This excerpt from The Race Before Us begins with a quotation from C.S. Lewis (perhaps one of his most famous):
Either this man was, and is, the Son of God: or else a madman or something worse. You can shut Him up for a fool, you can spit at Him and kill Him as a demon; or you can fall at His feet and call Him Lord and God. But let us not come with any patronizing nonsense about Him being a great human teacher. He has not left that open to us. He did not intend to. [The Race Before Us, p. 106 – quoting C. S. Lewis, Mere Christianity (New York: Touchstone Books, 1996), 56.]
So that’s the ultimate question. Having concluded that one thing I knew was that Jesus was a real person of history, these questions obviously followed: If Jesus Christ actually existed, was he also the Son of Man? Was he God? He had existed, but did exist today? How can I find the answer these questions? How can I determine if Jesus is Lord or lunatic? I wondered, what would persuade me that Jesus was who he claimed to be. (excerpt from The Race Before Us)
This post is meant only to be a brief introduction to C.S. Lewis and to point you to a great new — FREE — resource about C.S. Lewis, whose writings had a profound impact on me. His book Mere Christianity (which was the answer to my contest when I was “six weeks in Oxford”) is one of the most read of all books on Christianity and may be credited with bringing more to Christ than any other book (other than the Bible itself). Lewis is also well-known for his works of fiction, including children’s fiction such as the Chronicles of Narnia. For much more about C.S. Lewis, click on this link.
To help commemorate the 50th anniversary of Lewis’ death, the C.S. Lewis Institute is offering this book – C.S. Lewis: A Profile in Faith – to anyone as an e-book download for free. Just click here or on the book image below and you will be able to download your own copy. (Curiously, Lewis died on the day that President John F. Kennedy was assassinated – fifty years ago this past Friday.)
Disclosure: Bruce serves on the board of the C.S. Lewis Institute. To learn more, sign up for free newsletters or to get other resources go to C.S Lewis Institute or click on the image below.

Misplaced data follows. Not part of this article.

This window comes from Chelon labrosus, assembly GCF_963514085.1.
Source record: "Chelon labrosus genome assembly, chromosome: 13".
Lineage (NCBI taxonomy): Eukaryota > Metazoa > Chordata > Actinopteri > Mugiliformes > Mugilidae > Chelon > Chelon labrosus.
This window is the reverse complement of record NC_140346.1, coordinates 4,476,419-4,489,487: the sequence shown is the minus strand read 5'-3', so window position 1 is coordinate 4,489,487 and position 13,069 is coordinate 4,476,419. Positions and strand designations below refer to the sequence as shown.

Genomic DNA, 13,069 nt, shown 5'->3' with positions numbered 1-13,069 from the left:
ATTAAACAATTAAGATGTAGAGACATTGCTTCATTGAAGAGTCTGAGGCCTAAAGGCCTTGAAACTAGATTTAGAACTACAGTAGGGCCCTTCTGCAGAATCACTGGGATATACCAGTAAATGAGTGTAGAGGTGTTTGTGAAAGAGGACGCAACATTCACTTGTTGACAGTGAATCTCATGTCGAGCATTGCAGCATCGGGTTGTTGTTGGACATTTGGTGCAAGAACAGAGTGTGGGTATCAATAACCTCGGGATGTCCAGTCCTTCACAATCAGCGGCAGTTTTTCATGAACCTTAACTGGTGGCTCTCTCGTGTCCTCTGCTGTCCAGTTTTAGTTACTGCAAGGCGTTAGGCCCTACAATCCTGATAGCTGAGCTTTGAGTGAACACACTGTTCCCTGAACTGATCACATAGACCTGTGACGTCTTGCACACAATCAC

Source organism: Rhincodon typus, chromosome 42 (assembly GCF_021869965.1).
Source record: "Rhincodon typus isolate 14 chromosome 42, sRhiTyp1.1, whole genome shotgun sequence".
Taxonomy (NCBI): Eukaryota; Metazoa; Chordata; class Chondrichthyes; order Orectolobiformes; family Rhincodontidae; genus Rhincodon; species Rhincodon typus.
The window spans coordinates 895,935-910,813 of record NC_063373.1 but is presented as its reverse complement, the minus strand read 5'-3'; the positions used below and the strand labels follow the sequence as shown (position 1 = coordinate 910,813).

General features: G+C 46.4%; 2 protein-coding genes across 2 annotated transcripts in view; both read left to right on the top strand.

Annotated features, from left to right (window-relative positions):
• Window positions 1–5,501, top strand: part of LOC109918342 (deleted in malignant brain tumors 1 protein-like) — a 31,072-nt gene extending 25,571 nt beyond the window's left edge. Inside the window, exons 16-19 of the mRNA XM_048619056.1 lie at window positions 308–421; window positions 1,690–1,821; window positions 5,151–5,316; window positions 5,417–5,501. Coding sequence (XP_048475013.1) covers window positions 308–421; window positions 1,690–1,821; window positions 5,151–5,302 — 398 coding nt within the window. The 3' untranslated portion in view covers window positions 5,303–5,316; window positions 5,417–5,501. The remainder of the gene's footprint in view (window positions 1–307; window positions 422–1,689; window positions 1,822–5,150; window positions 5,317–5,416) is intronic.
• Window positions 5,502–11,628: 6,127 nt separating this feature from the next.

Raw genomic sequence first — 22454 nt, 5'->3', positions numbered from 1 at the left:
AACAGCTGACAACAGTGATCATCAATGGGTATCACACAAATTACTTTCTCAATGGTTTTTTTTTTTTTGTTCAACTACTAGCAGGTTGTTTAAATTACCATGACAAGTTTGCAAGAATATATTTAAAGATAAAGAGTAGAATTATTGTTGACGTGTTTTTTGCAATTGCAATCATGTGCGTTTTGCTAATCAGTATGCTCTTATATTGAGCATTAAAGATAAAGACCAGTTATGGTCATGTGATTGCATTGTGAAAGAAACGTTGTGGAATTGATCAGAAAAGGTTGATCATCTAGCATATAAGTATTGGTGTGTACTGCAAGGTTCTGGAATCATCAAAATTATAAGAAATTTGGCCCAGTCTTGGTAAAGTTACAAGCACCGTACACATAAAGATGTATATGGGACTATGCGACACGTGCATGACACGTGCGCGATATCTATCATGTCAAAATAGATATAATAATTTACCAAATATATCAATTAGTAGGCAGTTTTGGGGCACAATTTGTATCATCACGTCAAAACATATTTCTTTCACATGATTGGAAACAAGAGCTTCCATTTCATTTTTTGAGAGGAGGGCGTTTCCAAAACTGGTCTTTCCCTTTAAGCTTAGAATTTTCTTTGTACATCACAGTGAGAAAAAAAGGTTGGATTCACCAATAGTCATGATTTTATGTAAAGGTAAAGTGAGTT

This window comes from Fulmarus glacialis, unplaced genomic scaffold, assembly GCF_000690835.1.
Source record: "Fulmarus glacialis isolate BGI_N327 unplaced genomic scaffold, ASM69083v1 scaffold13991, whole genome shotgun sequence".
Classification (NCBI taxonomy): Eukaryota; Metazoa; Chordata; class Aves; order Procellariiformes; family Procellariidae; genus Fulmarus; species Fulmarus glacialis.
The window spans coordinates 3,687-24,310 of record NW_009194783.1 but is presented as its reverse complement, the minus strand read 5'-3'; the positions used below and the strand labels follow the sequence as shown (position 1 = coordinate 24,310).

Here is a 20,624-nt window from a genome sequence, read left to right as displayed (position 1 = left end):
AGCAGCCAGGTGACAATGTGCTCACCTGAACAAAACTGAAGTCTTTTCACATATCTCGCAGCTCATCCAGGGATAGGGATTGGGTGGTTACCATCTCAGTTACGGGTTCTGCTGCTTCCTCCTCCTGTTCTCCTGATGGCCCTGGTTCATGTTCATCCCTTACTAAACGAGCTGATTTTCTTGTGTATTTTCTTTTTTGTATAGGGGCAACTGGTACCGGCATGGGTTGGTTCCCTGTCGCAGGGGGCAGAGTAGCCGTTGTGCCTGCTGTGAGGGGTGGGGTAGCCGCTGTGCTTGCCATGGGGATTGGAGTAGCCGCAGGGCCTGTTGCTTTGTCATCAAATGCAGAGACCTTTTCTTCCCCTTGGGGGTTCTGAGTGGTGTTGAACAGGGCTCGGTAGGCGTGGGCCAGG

A final note – some people avoid reading material from “older” sources believing that what’s new or “modern” is by its very nature better or superior. Lewis referred to this tendency as “chronological snobbery.” Here’s one of his comments on this topic, taken from his autobiographical memoir, Surprised by Joy:
|“||Barfield never made me an Anthroposophist, but his counterattacks destroyed forever two elements in my own thought. In the first place he made short work of what I have called my “chronological snobbery,” the uncritical acceptance of the intellectual climate common to our own age and the assumption that whatever has gone out of date is on that account discredited. You must find why it went out of date. Was it ever refuted (and if so by whom, where, and how conclusively) or did it merely die away as fashions do? If the latter, this tells us nothing about its truth or falsehood. From seeing this, one passes to the realization that our own age is also “a period,” and certainly has, like all periods, its own characteristic illusions. They are likeliest to lurk in those widespread assumptions which are so ingrained in the age that no one dares to attack or feels it necessary to defend them.||”|
I mention this only because one misses some extraordinary — and relevant — writing by falling victim to chronological snobbery and overlooking C.S. Lewis.